Published on: April 9, 2015
by The New Age:
A drug that’s already being used to treat strokes could hold promise in the fight against Alzheimer’s disease.
Scientists from the University of South Australia and Third Military Medical University in China discovered that a drug called Edaravone could alleviate the progressive cognitive symptoms of Alzheimer’s.
Available in some Asian countries, Edaravone is used to treat ischemic stroke, the most common kind that occurs due to blood clots.
When tested on mice, the drug improved functions of learning and memory by several different mechanisms, according to lead author Professor Xin-Fu Zhou of UniSA.
He says the multi-faceted approach could be key in treating Alzheimer’s because several pathways require targeting to keep symptoms at bay.
“Edaravone can bind the toxic amyloid peptide which is a major factor leading to degeneration of nerve cells,” says Professor Zhou.
The drug is said to be a scavenger that attacks free radicals, thereby suppressing oxidative stress similarly to the work of antioxidants.
Oxidative stress, says Professor Zhou, is the main cause of brain degeneration.
It can also hinder production of amyloid beta, a series of amino acid peptides that play a key role in the progression of Alzheimer’s as the main component of the amyloid plaques that form in the afflicted brain.
What’s more, the drug restrains the Tau hyperphosphorylation that generates disruptive tangles in the brain cells.
Human clinical trials must occur before healthcare professionals should consider prescribing Edaravone to Alzheimer’s patients, says Professor Zhou.
The paper was published in Proceedings of the National Academy of Sciences.
In August, researchers at Yale University in the US discovered another drug that reverses cognitive deficits of Alzheimer’s in mice.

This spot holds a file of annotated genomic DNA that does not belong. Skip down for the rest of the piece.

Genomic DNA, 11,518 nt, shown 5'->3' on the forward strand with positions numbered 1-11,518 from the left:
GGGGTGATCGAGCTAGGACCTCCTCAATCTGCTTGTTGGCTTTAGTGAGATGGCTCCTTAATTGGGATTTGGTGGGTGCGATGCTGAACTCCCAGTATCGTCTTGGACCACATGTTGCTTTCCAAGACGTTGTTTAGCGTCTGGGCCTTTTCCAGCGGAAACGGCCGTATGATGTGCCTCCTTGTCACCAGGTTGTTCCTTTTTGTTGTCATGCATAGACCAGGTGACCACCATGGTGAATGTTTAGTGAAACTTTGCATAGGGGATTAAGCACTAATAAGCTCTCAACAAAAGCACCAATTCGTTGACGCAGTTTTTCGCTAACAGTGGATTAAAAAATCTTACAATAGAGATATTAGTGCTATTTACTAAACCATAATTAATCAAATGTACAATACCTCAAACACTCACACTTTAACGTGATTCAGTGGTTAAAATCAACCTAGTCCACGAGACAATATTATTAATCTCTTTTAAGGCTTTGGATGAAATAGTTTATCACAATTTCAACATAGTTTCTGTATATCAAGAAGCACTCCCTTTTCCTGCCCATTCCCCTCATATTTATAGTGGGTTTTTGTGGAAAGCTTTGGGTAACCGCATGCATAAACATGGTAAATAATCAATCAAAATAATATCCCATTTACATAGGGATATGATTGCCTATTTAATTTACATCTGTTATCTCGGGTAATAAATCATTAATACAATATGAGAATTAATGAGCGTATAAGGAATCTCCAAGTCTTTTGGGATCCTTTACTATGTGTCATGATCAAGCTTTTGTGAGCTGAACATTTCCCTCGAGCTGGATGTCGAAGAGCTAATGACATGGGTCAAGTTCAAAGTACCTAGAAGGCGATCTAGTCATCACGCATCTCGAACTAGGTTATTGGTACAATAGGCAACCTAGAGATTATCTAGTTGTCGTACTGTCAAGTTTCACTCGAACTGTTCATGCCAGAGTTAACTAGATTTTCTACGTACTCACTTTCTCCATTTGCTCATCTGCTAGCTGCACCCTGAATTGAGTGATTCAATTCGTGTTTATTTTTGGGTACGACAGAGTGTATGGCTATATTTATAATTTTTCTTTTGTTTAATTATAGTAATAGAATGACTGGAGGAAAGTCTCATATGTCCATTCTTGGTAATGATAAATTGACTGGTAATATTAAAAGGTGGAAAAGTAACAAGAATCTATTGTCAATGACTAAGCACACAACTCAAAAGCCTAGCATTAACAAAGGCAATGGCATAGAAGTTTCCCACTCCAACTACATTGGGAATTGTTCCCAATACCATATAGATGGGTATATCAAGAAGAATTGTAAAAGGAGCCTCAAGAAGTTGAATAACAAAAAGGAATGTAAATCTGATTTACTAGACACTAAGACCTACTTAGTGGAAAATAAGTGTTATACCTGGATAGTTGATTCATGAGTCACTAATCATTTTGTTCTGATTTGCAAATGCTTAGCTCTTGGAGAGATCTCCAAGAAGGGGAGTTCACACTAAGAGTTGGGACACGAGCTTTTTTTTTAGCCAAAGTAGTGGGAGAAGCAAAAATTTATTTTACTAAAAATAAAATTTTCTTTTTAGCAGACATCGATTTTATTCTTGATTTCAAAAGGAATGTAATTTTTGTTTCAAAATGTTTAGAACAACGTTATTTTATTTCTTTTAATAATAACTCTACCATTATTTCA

It’s called TC-2153 and it works by inhibiting the undesirable effects on learning and memory of a protein called STtriatal-Enriched tyrosine Phosphatase (STEP).
In a new study, University of Nebraska–Lincoln sociologist Marc A. Garcia explored how educational attainment can benefit cognitive health in later life, and whether there are differences in its benefits among minorities. Garcia and his co-authors...
A genetic variation in some people may be associated with cognitive decline that can’t be explained by deposits of two key proteins associated with Alzheimer’s disease, amyloid β and tau, according to a study...
As 2020 drags on and the Covid-19 pandemic continues to ravage the world, the number of people reporting mental health issues, including anxiety, depression and stress, has skyrocketed. According to recent data, symptoms of anxiety and...
The material presented through the Think Tank feature on this website is in no way intended to replace professional medical care or attention by a qualified practitioner. WBHI strongly advises all questioners and viewers using this feature with health problems to consult a qualified physician, especially before starting any treatment. The materials provided on this website cannot and should not be used as a basis for diagnosis or choice of treatment. The materials are not exhaustive and cannot always respect all the most recent research in all areas of medicine.